How safe is your tea in a paper cup ?

How safe is your tea in a paper cup ?

A new research conducted by a team of IIT Kharagpur Proves Existence of Micro-plastic Pollution in Hot Liquid Consumed from Disposable Paper Cups

Disposable paper cups are popular choices of containers for consuming beverages. But, a recent research by IIT Kharagpur has confirmed the existence of contaminated particles of the hot liquid served in paper cups due to the degradation of micro-plastics and other hazardous components from the lining material of the cup. The paper cups are usually lined by a thin layer of hydrophobic film which is made of mostly plastic (polyethylene) and sometimes co-polymers to hold the liquid in the paper cup.

The first of its kind study conducted in India by Dr. Sudha Goel, Associate Professor at the Dept. of Civil Engineering and research scholars Ved Prakash Ranjan and Anuja Joseph studying Environmental Engineering and Management has identified that within 15 minutes this micro-plastic layer degrades as a reaction to hot water.

“According to our study, 25,000 micron-sized (10 µm to 1000 µm) micro-plastic particles are released into 100 ml of hot liquid (85 – 90 oC) residing in the paper cups for 15 mins. Thus, an average person drinking three regular cups of tea or coffee daily, in a paper cup, would be ingesting 75,000 tiny micro-plastic particles which are invisible to the human eyes”.

Dr. Sudha Goel

The researchers followed two different procedures:

In the first process, hot ultrapure (MilliQ) water (85–90 ◦C; pH~6.9) was poured into the disposable paper cups and it was allowed to sit for 15 minutes. The homogeneously mixed water was then analyzed for the presence of micro-plastics as well as additional ions that may have leached into the liquid from the paper cups.

In the second process, the paper cups were initially dipped in lukewarm (30–40 °C) MilliQ water (pH~6.9). Thereafter, the hydrophobic film was carefully separated from the paper layer and exposed to hot MilliQ water (85–90 °C; pH~6.9) for 15 mins. and the changes in the physical, chemical, and mechanical properties of the plastic films were examined before and after the exposure to hot water.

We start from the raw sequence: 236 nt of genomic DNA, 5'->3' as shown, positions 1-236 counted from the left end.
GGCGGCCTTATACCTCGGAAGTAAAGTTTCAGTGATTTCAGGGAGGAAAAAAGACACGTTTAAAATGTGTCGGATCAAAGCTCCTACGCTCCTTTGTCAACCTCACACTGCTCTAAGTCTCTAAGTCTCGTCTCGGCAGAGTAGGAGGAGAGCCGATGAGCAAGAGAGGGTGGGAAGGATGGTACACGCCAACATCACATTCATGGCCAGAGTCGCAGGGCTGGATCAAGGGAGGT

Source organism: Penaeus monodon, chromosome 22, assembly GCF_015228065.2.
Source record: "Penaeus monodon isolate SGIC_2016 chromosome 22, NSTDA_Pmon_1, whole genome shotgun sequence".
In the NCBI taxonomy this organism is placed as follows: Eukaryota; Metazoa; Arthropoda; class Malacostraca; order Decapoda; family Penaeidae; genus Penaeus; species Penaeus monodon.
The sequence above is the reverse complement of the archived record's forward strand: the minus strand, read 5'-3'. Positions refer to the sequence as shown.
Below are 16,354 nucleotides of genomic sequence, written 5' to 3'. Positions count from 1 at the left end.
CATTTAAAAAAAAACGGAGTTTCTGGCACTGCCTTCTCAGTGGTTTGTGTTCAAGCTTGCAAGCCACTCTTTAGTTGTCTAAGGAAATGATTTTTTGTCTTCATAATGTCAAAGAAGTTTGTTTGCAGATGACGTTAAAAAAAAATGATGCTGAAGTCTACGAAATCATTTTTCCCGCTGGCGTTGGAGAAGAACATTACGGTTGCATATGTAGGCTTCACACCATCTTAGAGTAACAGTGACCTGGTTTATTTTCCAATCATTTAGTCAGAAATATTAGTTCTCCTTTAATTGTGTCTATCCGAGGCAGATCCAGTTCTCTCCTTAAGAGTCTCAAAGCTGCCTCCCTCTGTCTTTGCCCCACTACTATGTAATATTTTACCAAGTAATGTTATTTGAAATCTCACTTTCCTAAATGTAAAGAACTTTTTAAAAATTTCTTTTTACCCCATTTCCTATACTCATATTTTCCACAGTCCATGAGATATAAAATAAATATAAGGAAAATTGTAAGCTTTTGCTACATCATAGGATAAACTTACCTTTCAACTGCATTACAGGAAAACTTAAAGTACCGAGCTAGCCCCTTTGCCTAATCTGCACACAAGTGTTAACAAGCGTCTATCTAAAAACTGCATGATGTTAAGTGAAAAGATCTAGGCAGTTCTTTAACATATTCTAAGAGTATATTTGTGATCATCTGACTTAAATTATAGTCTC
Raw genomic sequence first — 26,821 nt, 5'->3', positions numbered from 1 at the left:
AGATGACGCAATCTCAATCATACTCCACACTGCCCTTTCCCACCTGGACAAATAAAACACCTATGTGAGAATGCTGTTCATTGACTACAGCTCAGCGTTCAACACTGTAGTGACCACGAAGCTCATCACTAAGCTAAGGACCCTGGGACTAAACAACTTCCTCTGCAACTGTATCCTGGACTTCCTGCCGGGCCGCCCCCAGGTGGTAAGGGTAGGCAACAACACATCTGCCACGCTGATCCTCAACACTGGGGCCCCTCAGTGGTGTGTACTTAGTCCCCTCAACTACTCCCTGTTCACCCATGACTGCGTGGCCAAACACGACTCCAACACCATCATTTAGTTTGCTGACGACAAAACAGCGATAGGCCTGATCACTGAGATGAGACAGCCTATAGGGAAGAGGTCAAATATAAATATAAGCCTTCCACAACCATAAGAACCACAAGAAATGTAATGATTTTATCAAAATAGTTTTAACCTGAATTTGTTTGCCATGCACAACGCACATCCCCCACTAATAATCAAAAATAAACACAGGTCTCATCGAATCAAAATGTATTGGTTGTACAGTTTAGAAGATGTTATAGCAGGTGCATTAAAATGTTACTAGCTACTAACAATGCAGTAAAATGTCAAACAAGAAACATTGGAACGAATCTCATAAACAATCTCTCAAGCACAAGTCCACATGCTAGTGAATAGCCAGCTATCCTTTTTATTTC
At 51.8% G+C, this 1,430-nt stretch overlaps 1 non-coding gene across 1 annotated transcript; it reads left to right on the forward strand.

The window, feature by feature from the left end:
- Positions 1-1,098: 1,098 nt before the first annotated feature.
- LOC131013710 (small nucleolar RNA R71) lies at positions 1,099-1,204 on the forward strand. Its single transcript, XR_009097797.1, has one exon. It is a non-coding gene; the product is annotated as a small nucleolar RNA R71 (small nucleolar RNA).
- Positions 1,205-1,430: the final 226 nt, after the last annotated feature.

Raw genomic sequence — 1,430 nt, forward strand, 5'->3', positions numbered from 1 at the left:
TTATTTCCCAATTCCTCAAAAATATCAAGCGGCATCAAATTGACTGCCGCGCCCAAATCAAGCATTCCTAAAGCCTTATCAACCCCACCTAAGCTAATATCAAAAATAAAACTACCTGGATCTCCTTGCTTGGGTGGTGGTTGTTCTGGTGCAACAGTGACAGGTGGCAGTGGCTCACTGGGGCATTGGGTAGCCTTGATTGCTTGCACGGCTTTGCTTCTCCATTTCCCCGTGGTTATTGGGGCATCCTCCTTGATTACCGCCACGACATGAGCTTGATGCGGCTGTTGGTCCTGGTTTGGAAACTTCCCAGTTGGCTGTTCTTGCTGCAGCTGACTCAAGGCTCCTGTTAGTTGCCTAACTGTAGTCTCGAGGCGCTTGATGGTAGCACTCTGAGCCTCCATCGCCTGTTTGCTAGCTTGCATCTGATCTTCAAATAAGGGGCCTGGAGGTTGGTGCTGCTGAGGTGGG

Explaining the exposure of 15 minutes, Prof. Goel linked its basis to a survey wherein the respondents confirmed consuming their beverage within 15 mins of obtaining it. “Besides the result of the survey, it was also observed that within this time, the beverage attained the ambient temperature,” she stated.

These micro-plastics can act as carriers for contaminants like ions, toxic heavy metals such as Palladium, Chromium, and Cadmium, and organic compounds that are similarly hydrophobic in nature thus allowing them to conveniently cross over to the animal kingdom. When ingested, the health implications could be serious.

Pondering on whether the traditional earthen products can be a more suitable replacement for such disposable items, Prof. Virendra K Tewari, Director, IIT Kharagpur pointed out, “This study shows that careful consideration needs to be done before the promotion of replacements for bio-hazardous products and environmental pollutants. We have been quick to replace plastic cups and glasses with disposable paper cups. While the need was crucial we have to find eco-friendly products. India has traditionally been a country promoting a sustainable living and maybe it is a time that we look into our roots for corrective measures.”

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